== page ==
Justice Served: Judge Gives Two Montana Men Fitting Punishments for Stolen Valor Claims

Montana Eighth Judicial District Court Judge Greg Pinski. Screen grab via KRTV.
Judge Greg Pinski
Montana Eighth Judicial District Court Judge Greg Pinski. Screen grab via KRTV.

Two Montana men learned the hard way this month that committing stolen valor in an attempt get preferential treatment in the judicial system does not pay.


Fox News reports:

Two Montana men who wrongly claimed to be military veterans while trying to get more favorable sentences were ordered to prison last week — and neither inmate will be eligible for parole until they complete an assignment that includes hand-writing the names of all Americans killed in the Iraq and Afghanistan wars.

Ryan Morris, 28, and Troy Nelson, 33, both claimed they were veterans as part of an effort to get their cases moved to a Veterans Court to receive lesser sentences.

The two were sentenced Friday in Cascade County Court. Morris got 10 years in prison for violating the terms of his probation for felony burglary, while Nelson got five years on a drug possession conviction. Judge Greg Pinski suspended three years of each defendant’s sentence.

Before either can be eligible for parole, however, Pinski ordered them both to handwrite the names of the 6,756 Americans killed in Iraq and Afghanistan; to write out the obituaries of the 40 Montanans killed in Iraq and Afghanistan; and send hand-written letters of apology to several veterans groups, making sure to identify themselves as having lied about military service to receive help and possibly a lesser sentence through a Veterans Court.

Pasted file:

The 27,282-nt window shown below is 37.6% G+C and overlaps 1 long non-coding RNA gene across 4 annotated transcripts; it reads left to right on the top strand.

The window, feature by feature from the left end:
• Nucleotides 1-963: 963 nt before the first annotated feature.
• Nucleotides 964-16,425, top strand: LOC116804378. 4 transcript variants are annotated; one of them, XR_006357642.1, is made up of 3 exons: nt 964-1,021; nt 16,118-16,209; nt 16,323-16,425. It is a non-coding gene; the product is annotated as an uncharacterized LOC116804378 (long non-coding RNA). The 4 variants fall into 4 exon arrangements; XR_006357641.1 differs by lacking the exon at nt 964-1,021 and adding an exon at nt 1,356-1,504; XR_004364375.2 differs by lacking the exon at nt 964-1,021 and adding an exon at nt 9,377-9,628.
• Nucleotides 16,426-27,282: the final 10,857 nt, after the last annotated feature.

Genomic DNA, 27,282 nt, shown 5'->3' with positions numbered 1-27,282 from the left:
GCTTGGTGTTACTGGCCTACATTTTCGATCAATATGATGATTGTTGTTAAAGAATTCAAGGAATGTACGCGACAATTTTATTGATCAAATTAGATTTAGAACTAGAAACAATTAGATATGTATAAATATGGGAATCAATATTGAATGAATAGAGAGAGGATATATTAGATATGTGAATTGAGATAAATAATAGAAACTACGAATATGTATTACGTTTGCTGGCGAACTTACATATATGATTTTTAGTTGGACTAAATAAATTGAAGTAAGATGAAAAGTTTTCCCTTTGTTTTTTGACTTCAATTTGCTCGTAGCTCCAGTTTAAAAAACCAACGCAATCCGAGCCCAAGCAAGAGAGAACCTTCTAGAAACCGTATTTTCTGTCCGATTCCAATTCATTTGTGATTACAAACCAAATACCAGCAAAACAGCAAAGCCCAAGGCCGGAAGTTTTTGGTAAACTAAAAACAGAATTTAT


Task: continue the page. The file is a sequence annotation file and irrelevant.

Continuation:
Per KRTV, “Pinski made Morris and Nelson watch a video of a stolen valor suspect being confronted by a member of the armed forces.” And the way Morris and Nelson have to identify themselves as lying about military service is to a wear placards with the following statement printed on them:

Both men must wear a sign at the Montana Veterans Memorial during each Memorial Day and Veterans Day ceremony while they are under court supervision; the signs will read: I AM A LIAR. I AM NOT A VETERAN. I STOLE VALOR. I DISHONORED ALL VETERANS.

They also will each have to complete 441 hours of community service, which is one hour for each Montanan KIA since the Korean war.

Watch the video report from KRTV below:

Their attorneys weren’t happy with the placard part of their clients’ respective sentences and objected, but Judge Pinski told them there was precedent for taking stolen valor claims into account in sentencing:

Attorney Mark Frisbie said his client has not been charged with stolen valor, which is a federal crime, but was being punished for it.

Pinski said he was punishing the men for lying to the court. He also cited Montana Supreme Court rulings that give him discretion to take the stolen valor into account and others that upheld the placard requirements.


As an interesting sidenote, Pinski once worked for President Clinton’s administration in the Office of Presidential Scheduling before beginning law school. During his 1992 run for president, Bill Clinton was plagued with allegations of being a draft dodger during the Vietnam war.

— Based in North Carolina, Sister Toldjah is a former liberal and a 15+ year veteran of blogging with an emphasis on media bias, social issues, and the culture wars. Read her Red State archives here. Connect with her on Twitter. –


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